2.4 Behaviour Change
Transport planners however have to take the step of not just producing mechanisms to bring about improvement but also understanding behaviour.
During the UTIP webinar it was noted that there have been recent instances of people spitting at bus drivers. This is obviously abhorrent and we can and should express revulsion at this behaviour. Perceptively, it was also noted that it is easier for people to act badly when there are very few other people around. It is like the anonymity of social media.
So, while we should pursue law and order approaches of penalising offenders, we should also look at ways in which we can make the environment conducive to better behaviour.
Liz Ampt is an international expert in transport surveys, especially household surveys that help understand the reasons behind our transport decisions. She now has a major role in programs to bring about behaviour change. In regard to these current times she made these comments:
During this time, as ever, but more particularly during this time – it is common to hear stories about people who are keeping the country running. People like health workers, and other essential service people like tradies, and of course bus drivers. In general, most of us are really grateful – and I’m sure many of us have experienced warm feelings about our country and the way these people have soldiered on.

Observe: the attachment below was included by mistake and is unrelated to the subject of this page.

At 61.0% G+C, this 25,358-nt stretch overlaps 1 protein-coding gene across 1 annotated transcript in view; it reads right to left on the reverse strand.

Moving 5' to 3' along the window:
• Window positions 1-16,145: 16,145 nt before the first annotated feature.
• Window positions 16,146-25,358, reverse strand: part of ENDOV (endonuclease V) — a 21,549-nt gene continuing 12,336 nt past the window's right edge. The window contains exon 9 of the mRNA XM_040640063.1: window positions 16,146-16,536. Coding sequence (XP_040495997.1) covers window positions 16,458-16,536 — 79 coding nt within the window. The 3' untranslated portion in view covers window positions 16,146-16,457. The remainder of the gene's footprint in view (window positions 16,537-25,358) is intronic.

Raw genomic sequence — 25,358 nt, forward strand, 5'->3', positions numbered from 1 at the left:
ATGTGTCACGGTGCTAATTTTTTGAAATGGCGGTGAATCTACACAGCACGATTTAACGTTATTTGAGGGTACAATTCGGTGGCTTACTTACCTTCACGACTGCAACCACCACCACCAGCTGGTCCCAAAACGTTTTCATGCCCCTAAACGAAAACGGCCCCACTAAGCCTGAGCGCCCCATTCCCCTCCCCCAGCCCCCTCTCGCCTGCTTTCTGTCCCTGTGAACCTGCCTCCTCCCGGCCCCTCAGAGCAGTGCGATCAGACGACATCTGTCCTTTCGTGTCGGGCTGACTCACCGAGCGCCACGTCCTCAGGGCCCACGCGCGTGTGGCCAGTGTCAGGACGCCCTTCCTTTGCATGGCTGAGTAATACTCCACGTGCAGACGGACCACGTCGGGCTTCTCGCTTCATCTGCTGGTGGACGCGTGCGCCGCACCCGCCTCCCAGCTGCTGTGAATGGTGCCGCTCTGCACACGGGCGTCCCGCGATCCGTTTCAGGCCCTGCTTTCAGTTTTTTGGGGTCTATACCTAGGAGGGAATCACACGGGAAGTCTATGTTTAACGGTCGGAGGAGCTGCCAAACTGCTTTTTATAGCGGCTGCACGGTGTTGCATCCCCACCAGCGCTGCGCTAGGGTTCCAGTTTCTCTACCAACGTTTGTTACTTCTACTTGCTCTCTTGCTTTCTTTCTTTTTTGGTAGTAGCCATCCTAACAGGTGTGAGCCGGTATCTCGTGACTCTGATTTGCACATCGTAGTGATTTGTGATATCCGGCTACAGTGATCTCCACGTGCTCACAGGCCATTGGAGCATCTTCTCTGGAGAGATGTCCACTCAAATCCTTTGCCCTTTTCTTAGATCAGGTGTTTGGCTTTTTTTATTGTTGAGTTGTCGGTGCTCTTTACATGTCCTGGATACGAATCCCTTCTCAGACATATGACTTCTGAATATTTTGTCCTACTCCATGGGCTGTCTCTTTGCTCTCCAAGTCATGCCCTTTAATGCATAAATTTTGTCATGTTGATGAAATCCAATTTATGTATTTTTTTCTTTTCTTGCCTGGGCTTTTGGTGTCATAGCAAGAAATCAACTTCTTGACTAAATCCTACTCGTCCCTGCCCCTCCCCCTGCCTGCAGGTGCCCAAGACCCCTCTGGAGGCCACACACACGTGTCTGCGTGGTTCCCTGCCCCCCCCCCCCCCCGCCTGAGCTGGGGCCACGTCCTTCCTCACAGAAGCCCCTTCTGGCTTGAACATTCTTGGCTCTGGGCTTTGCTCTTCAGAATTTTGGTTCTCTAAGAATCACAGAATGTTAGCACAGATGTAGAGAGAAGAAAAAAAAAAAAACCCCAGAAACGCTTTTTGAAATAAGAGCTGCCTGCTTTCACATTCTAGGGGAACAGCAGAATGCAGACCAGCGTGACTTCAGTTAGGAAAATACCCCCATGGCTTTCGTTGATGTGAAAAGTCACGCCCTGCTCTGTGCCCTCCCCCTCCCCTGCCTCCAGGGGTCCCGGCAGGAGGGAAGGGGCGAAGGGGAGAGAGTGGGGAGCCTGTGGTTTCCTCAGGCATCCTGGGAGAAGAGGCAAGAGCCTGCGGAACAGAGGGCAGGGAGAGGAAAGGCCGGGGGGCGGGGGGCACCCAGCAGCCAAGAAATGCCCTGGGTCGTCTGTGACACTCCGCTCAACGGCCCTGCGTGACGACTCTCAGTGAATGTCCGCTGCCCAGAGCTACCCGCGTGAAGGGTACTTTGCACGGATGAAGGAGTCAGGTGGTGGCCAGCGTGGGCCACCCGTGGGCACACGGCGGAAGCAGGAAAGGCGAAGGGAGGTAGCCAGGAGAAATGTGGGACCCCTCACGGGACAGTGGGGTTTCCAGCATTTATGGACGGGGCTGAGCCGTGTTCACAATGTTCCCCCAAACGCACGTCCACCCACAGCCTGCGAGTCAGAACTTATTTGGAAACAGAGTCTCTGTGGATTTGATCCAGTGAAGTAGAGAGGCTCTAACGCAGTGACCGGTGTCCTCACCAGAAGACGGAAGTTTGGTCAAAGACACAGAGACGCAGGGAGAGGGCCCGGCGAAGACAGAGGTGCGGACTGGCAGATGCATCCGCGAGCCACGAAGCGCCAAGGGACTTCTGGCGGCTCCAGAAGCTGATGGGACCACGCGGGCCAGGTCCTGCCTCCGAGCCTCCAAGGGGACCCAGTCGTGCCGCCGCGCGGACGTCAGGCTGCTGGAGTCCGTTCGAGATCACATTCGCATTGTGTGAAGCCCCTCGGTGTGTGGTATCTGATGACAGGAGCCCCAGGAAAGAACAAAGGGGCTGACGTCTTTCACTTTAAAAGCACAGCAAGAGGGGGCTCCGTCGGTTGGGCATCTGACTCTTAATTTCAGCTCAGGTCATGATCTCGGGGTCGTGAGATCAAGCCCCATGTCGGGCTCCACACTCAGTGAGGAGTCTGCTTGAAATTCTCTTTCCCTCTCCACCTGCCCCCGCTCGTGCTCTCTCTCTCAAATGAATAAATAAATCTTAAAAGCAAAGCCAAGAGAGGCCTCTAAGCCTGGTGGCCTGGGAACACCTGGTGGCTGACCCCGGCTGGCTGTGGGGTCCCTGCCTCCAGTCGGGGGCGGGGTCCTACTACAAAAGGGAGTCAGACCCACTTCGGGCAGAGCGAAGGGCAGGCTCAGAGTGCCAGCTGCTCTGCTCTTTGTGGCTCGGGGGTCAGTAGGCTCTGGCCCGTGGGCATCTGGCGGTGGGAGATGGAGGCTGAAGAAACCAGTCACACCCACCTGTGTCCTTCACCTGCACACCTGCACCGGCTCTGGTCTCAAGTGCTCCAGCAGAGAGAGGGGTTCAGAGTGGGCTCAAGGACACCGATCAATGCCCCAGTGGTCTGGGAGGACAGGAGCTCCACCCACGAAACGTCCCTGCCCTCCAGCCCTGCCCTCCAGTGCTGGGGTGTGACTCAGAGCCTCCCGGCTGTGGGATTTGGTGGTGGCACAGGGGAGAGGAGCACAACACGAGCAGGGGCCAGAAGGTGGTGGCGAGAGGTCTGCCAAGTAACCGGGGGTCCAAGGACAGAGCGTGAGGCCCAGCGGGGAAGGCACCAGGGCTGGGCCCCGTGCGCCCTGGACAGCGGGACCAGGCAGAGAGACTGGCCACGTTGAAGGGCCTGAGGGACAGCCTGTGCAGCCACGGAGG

But that’s a general feeling – not really that personal to me. And I am of course shocked when I hear of someone spitting on drivers!
But to check my own feelings, I asked myself – how do I feel about actually getting on a bus? And getting near to the driver? And wondering whether he or she have been exposed today to anyone who has the virus? Does that keep me from getting on the bus? Does it make me less friendly to the driver?